On page 134 of Kate Elizabeth Russell’s debut novel, the protagonist, having just finished phone sex with the 42-year-old she believes she loves, wonders about his ejaculation: ‘I try to imagine how it works when he does that, if he comes into his hand, or a towel … How gross it is for men, having the giveaway of a mess at the end. The thought You’re fucking disgusting surges through me.’ To readers of My Dark Vanessa this thought will not be a surprise: they will have had it themselves 129 pages earlier. There, on page five, this same man says to this same girl, ‘It’s just my luck that when I finally find my soul mate, she’s fifteen years old.’ From that moment readers know what they’re dealing with. It will take seventeen years for the protagonist to begin to do the same.
Follow Literary Review on Twitter
'After all, who knows what anybody is really like, or what they really think? The biographer – same as a painter of portraits – cannot help but reproduce himself to some degree.'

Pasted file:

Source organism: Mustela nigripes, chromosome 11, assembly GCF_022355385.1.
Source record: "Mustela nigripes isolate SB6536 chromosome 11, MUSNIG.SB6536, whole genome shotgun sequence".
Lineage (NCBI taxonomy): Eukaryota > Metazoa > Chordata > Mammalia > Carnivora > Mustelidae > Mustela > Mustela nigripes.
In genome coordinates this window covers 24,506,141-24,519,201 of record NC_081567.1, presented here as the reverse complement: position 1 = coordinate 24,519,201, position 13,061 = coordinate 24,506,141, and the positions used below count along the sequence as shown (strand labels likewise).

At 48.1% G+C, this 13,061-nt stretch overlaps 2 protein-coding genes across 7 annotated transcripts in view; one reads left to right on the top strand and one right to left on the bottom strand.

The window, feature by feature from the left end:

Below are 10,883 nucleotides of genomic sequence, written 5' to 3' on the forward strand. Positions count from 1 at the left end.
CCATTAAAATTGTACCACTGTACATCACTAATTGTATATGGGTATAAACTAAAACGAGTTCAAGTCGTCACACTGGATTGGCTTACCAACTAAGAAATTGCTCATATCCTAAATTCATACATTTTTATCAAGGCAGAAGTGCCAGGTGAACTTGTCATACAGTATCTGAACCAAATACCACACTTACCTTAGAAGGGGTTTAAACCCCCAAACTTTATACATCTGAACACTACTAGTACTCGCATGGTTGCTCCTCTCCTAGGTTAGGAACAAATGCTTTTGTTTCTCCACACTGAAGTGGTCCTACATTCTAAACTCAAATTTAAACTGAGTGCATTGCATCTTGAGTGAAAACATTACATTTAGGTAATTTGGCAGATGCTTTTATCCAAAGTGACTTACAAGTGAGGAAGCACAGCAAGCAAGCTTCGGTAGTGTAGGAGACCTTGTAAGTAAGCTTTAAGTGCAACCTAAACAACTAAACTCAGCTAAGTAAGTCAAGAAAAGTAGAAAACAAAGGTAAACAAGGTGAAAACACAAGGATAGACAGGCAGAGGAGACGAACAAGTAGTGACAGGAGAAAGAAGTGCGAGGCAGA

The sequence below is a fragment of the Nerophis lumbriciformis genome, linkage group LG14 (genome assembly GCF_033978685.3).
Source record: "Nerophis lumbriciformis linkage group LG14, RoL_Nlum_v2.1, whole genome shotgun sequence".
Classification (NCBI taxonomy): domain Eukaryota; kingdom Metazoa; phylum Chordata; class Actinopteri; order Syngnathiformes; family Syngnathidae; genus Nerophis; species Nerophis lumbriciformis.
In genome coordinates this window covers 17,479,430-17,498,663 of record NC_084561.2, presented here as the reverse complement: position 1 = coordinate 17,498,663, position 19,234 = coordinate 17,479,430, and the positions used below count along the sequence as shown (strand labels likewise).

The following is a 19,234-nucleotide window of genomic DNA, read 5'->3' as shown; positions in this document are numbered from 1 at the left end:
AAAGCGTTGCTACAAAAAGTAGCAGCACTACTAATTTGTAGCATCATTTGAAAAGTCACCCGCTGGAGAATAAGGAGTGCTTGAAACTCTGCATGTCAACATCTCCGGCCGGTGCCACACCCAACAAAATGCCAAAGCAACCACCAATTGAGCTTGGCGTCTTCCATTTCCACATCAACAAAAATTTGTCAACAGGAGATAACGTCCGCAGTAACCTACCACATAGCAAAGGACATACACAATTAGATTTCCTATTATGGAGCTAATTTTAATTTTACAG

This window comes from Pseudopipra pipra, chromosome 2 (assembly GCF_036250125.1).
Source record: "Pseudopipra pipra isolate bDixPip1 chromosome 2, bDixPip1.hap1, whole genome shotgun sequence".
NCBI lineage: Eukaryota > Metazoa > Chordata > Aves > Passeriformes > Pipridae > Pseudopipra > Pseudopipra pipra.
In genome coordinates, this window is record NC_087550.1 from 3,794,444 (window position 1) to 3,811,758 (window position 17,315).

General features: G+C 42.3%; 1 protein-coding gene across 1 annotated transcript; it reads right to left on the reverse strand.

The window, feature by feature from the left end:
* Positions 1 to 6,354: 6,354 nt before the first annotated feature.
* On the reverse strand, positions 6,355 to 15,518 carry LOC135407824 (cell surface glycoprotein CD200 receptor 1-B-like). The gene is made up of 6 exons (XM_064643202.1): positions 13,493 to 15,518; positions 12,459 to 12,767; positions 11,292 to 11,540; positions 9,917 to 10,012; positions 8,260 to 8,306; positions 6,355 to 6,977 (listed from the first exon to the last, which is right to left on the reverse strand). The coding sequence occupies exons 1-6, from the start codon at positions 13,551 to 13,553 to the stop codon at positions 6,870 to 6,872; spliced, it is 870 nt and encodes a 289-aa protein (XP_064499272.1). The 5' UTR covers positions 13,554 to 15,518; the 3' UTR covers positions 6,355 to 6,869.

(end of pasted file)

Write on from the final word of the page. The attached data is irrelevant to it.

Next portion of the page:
From the archive: Beryl Bainbridge talks to Sebastian Shakespeare.
"fascinating piece of writing ...unexpectedly gripping read...The #RedCircleMinis are a really wonderful initiative; every one I’ve read has been so different and so good... #OneLoveChigusa is an excellent addition to the series! “Thank you @kaggsy59 🙂 https://bit.ly/2ZIdeqL
@johnkampfner's book traces the '"consensual culture" of contemporary Germany, its love of slogging processes and of "getting it right", characteristics epitomised by Angela Merkel.'
Do the Germans really 'do it better'? Thomas Kielinger explores.